From politicians to diplomats, from journalists to other people as well, all eyes are on a seismic moment in international relations.
The geopolitical spotlight will be trained firmly, unwaveringly on the Great Hall of the People in Bejing this afternoon. As New Zealand prime minister Chris Hipkins’ motorcade readies to transport him to a meeting with the man many consider the most powerful individual in the world, President Xi Jinping, there is but one question on the lips of observers everywhere: what’s up with your plane, Chris?
The prime minister’s plane, described by one foreign policy analyst as a “charming but scurvy dog”, has transfixed national security experts from Washington to Whanganui. One well-placed Pentagon source said, “what’s up with his plane?” She added: “Or is it two planes, by which I mean double the number of one plane?” The point is well made.
The wood-panelled corridors of global diplomacy have echoed over recent days with fevered discussion. In a world where the rules-based order has frayed, where contests for finite resources are rife, where human rights and democratic principles face generational threats, just what is going to happen with that grunty old NZDF 757, or is it two 757s [1,514]?
Such conjecture about the planes, for there are two, barely scratches the surface of a challenge which, according to one Danish geostrategic expert, has “layer upon layer upon layer” of meaning. “Cuban missile crisis? More like Cuban missable crisis, compared with this business around Chippy’s plane,” said one Beijing insider, who requested anonymity for fear of being exposed as not real. “Once the New Zealand plane crisis is sorted out then that will be the end of history, pretty sure,” added Francis Fukuyama, cackling.
“Whether in the South China Sea or among our Pacific neighbours, and within a context of escalating tension and an intensifying climate change emergency, why are you banging on about the fucking plane,” said a leading New Zealand academic who is probably about to be fired. According to one search engine optimisation expert, it is a good idea to add a reference to the Titan submersible at this point.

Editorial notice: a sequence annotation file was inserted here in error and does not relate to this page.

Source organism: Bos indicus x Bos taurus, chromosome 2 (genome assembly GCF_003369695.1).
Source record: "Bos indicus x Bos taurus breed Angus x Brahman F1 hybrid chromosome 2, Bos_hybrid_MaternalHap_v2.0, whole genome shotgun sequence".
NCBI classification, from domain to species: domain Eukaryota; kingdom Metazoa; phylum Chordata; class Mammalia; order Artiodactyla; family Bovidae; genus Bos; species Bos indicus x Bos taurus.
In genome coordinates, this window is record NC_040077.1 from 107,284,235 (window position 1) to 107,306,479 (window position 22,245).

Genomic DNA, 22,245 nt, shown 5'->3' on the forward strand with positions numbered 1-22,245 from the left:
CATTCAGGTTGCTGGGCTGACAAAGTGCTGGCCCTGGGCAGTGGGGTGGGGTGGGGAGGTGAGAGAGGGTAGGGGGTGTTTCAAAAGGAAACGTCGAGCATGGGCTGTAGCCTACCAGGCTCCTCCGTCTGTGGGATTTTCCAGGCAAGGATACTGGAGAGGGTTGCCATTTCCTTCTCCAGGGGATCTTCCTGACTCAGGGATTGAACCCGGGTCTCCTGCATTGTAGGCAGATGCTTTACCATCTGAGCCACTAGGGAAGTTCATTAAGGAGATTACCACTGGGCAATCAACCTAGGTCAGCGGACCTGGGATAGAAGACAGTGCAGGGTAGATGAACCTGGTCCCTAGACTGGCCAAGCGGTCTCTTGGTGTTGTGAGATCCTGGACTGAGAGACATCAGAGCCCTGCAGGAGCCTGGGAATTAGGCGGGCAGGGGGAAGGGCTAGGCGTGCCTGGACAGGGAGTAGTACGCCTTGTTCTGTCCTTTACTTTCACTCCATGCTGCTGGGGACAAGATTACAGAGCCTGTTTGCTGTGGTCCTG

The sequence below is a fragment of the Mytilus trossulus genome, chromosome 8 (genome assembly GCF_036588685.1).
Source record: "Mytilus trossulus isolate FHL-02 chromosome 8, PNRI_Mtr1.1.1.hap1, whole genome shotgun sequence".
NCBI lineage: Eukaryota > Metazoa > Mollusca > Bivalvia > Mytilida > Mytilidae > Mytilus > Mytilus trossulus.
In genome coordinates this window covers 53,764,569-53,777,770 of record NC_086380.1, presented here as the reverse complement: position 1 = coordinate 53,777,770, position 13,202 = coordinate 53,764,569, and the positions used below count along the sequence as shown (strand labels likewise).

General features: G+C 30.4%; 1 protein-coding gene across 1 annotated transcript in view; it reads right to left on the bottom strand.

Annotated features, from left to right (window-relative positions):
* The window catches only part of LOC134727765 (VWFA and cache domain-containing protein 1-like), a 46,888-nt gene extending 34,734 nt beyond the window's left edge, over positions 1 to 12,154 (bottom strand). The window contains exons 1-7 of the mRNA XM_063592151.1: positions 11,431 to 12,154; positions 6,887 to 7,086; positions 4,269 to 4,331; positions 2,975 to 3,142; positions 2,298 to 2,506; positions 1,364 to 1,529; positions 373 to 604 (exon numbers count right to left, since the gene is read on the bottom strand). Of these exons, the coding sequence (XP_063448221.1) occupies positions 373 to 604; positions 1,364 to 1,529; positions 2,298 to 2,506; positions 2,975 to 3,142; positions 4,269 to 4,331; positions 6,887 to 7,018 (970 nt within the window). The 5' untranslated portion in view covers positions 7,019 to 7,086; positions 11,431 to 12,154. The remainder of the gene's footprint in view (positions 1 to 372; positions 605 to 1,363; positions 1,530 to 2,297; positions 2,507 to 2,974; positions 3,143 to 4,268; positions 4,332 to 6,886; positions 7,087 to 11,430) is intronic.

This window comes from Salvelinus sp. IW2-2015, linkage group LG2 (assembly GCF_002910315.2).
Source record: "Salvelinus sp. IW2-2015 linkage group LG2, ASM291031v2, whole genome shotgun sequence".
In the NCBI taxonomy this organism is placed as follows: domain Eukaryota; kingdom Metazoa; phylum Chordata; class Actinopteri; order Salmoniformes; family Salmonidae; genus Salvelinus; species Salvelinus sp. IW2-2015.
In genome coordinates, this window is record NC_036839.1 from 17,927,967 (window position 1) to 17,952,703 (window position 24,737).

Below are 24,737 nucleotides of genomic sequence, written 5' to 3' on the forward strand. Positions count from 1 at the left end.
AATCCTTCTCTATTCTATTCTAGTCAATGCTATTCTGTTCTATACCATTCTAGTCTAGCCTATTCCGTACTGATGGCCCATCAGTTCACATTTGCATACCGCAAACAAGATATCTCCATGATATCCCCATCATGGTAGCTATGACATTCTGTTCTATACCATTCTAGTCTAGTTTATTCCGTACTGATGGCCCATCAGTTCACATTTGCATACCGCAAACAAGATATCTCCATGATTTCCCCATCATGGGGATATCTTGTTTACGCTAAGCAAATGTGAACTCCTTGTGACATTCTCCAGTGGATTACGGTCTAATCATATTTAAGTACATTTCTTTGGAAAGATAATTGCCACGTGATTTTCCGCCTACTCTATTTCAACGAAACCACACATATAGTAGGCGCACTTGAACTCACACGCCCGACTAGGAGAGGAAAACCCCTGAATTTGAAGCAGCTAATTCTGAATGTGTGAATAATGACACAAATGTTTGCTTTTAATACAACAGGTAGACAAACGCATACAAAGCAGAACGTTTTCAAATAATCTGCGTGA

In Belarus, President Aleksandr Lukashenko is understood to have urged his Russian ally Vladimir Putin and Yevgeny Prigozhin, the mercenary paramilitary leader who in recent days produced the kernel of a mutiny that punctured the Russian strongman’s authority in scenes that had the world on the edge of its seat until they became distracted by the situation around Chris Hipkins’ plane, to come together in a more urgent and shared cause. “Check out Twitter and what’s going down with the plane,” he said. “Or is it planes,” he added, with a wink, according to a well-placed Belarusian bear.
“I want to underscore our close ties with our good friends in New Zealand at a time when the Indo-Pacific family is united in a purpose to get a plane for Jacinda is it a plane is it who now hoo boy that’s how you do it an ice-cold tea and a snack for supper,” said the US president, Joe Biden.
In the Chinese capital, both leaders were playing their cards close to their chests ahead of the bilateral engagement, but it is understood that discussions will focus heavily on the visiting prime minister’s means of international transport. Xi is expected to harangue his New Zealand guest by unleashing “wolf warrior” diplomatic tactics, stuffing him full of cooked sausage and pastry goods until Hipkins coughs up some really good anecdotes about the funny planes.
Back in New Zealand, an emergency meeting of the Foreign Affairs, Defence and Trade Select Committee was convened in the Beehive Bunker to discuss the implications for not just national security, but whether we might make it on to Stephen Colbert. “Our planes have got to get their mojo back,” said Christopher Luxon, adding: “How are you today?”
“I’m a plane,” said David Seymour, whizzing around the room with his arms spread wide, making noises that did sound quite a lot like a plane. “I’m a plane,” said Marama Davidson. “You’re both talking bullshit,” said Kieran McAnulty. “I’m a plane.”